Whether you’re considering starting your own apiary, need to brush up on your bee and beekeeping knowledge, or just curious about what’s involved, join Cornell Cooperative Extension and Hex and Hop Brewery for an “Improve your Beekeeping Knowledge” Workshop. The workshop, which is ...

Get into winter — on snowshoes

Winter’s here. It’s the season of snowmen, snowballs, snow forts, snow sculptures, sledding, tobogganing, tubing, ice skating, ice fishing, ice climbing, downhill skiing, snowboarding, cross-country skiing, dog sledding, snowmobiling and snowshoeing. I’ve heard it said, “If you ...

Origins and history of Christmas trees

As far as I’m concerned, Christmas just isn’t Christmas without a beautifully decorated, real Christmas tree. Real trees have a stately presence and rich, fragrant aroma that awakens the senses, bringing the forest into the home and warmly welcoming everyone that enters. The Christmas ...

Tisquantum: A Native American Horticulturalist Rescues the Pilgrims

Part 2: The Plymouth colony   A Pawtuxet Wampanoag Indian named Tisquantum may very well have been the first American ambassador. His story begins during the summer of 1605, when British sailors under the command of Captain George Weymouth, who had been commissioned by colonial ...

Tisquantum: the Native American horticulturalist who rescued the Pilgrims

“We would worry less if we praised more. Thanksgiving is the enemy of discontent and dissatisfaction.” These are the words of H.A. (Henry Allen) Ironside, a Canadian-American Bible teacher, preacher, theologian, pastor, member of the Plymouth Brethren Christian Church and one of the most ...

Growing berries in the North Country

On Saturday Nov. 9, you’ll have an opportunity to learn the ins and outs of home garden and small scale berry production, when Cornell Cooperative Extension of Franklin County and Bonesteel’s Gardening Center, in North Bangor welcome retired CCE regional horticulture specialist Amy Ivy ...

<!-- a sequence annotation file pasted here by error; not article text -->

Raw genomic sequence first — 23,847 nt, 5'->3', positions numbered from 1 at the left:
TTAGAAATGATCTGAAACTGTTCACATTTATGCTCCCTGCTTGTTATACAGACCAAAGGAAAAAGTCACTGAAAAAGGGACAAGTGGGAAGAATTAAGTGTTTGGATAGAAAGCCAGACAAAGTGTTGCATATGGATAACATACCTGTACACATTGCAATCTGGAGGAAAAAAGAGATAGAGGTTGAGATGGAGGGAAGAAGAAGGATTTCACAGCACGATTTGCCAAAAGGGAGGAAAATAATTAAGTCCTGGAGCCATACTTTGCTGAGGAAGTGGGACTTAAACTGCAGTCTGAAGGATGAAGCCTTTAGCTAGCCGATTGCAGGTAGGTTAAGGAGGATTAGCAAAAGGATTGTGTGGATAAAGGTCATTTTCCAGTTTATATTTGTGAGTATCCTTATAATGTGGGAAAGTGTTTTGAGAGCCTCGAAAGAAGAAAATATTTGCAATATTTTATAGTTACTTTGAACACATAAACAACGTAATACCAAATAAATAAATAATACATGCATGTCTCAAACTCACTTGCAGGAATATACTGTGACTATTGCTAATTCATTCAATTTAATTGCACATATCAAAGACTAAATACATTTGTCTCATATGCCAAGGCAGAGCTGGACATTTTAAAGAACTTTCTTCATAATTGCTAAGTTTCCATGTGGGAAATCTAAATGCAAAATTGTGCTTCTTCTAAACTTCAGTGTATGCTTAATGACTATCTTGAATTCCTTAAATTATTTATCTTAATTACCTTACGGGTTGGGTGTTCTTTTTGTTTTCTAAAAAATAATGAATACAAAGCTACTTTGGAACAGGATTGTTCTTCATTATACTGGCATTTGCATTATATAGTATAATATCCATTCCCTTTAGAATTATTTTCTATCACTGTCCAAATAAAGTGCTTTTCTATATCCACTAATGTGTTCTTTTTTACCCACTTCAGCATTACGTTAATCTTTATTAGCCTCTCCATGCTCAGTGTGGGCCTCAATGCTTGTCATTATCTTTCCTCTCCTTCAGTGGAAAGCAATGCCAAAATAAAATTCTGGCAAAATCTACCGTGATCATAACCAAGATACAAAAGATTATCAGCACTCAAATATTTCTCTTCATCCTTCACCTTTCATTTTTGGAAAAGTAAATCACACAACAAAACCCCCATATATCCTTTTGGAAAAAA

Seriously supersized prize-winning pumpkins

Growing giant pumpkins may be a lot like baseball. After all, both are traditional, competitive sports that require hard work, determination, discipline, attentiveness, patience, and the ability to anticipate. Both continue to grow in appreciation; not just in this country, but ...

It’s apple season

There’s little in life more pleasing than biting into a crisp, juicy, slightly sweet, slightly tart, fresh-off-the-tree apple. And what could be healthier? Apples contain vitamins A and C, antioxidants, potassium, pectin, fiber and no cholesterol. They can be eaten fresh, baked or stewed; ...

A good year for monarch butterflies

If you’ve noticed a lot of monarch butterflies (Danaus plexippus) lately, you’re not alone. From my own observations and from what people have been telling me, this summer appears to have been a very successful one for them, at least in this part of the Northeast. Monarchs have four ...

Coyotes — friend or foe?

Have you ever heard the sound of coyotes (Canis latrans) baying at night? The call of a solitary wanderer? The yipping and howling of a young family moving swiftly through the forest? A chorus of voices raised in song for miles around? And if you have heard them, have you ever seen ...